Mom fearful. Bids to stave off deportation order
JASMIN LEGATOS, The GazettePublished: Wednesday, June 06, 2007
At 19, Oumou Toure's stepmother pulled her out of school, tried to marry her off to a much older man and "traumatized" the young woman by subjecting her to female circumcision.
Oumou Toure, mother of 2-year-old Fanta, is comforted by a social worker (left) as she listens from a distance to a press conference at St. James United Church yesterday. Toure is worried her daughter could be subjected to female circumcision if she and her children are deported to Guinea.
ALLEN MCINNIS, THE GAZETTE
Toure, now 24, fled her native Guinea and came to Canada in 2003, using falsified documents. She is slated for deportation in the first week of July, barring an intervention from federal Immigration Minister Diane Finley.
Toure's psychologist, Sylvie Laurion, says her patient is scared.
If Toure returns to the West African country, there is a serious risk her 21/2-year old Canadian-born daughter, Fanta, could share her mother's fate, says her lawyer, Rick Goldman.
According to statistics from UNICEF and the U.S. State Department, as many as 99 per cent of Guinean women have been subjected to genital mutilation.
Although the practice is illegal in that country, Human Rights Watch confirms that Guinea is not among the countries where mutilation crimes have been prosecuted. And a 2004 report from the International Society for Human Rights says the practice is often carried out despite parents' objections.
Female genital mutilation, or circumcision, is a cultural and religious practice in which all or part of the external female genitalia is removed. Complications from the procedure range from severe pain and bleeding to infections causing death.
As Toure stood at the back of the meeting room at the St. James United Church yesterday, while a panel of human rights activists pleaded her case to the media, the worry in her eyes was palpable.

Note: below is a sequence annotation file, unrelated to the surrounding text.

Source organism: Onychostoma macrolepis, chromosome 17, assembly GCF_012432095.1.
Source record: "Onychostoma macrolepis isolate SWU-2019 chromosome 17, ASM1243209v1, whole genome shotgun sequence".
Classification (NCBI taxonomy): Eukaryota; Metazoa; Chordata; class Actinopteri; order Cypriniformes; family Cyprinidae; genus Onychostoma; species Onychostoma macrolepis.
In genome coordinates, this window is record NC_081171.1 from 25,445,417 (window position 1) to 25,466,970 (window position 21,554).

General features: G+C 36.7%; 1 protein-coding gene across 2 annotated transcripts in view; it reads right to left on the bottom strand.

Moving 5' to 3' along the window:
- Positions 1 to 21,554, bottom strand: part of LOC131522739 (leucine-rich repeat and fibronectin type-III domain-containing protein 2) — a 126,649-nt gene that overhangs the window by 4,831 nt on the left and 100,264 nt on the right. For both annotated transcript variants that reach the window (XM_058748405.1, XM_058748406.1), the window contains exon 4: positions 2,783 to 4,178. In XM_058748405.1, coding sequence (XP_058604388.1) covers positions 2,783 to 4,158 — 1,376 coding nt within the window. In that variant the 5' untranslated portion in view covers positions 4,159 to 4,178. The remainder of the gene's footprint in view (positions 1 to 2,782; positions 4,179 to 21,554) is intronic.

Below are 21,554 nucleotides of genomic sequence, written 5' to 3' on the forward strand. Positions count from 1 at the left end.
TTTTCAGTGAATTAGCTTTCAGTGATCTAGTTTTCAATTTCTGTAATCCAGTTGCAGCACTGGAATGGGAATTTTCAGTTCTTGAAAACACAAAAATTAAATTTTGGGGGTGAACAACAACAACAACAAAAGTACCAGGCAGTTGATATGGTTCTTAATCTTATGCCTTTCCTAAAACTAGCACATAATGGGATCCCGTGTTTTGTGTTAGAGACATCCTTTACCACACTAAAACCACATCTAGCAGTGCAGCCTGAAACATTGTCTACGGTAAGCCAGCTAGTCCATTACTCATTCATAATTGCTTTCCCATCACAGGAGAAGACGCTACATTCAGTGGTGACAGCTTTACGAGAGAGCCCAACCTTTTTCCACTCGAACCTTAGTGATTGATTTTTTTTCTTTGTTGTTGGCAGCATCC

If appeals to Finley by groups fighting on behalf of Toure go unanswered, Toure faces an impossible situation, Goldman says.
She must either leave Fanta and her 9-month old brother in Canada or risk Fanta's health by bringing her back to Guinea, he added. The fathers of Toure's children are not in the picture, Laurion says.
Toure first applied for refugee status in 2004, but the Immigration and Refugee Board rejected her claim two weeks before she gave birth to Fanta.
Toure then applied for permanent residency on humanitarian and compassionate grounds but failed to provide enough documentary evidence of the risk to her daughter; her application was rejected in August 2006.
Working with the Montreal-based Committee to Aid Refugees, Toure submitted a second application to stay in Canada, which is now in the hands of the Montreal office of Citizenship and Immigration Canada, Goldman says.
However, immigration officials refuse to accelerate her dossier despite Toure's looming deportation deadline.
Toure's situation is not unique and there is precedent for allowing her to stay in Canada, Goldman said.
According to Amnesty International, an Alberta woman from Tanzania and her family were granted permanent residency based on humanitarian and compassionate grounds last fall when she argued her family could face persecution back home because they opposed mutilation.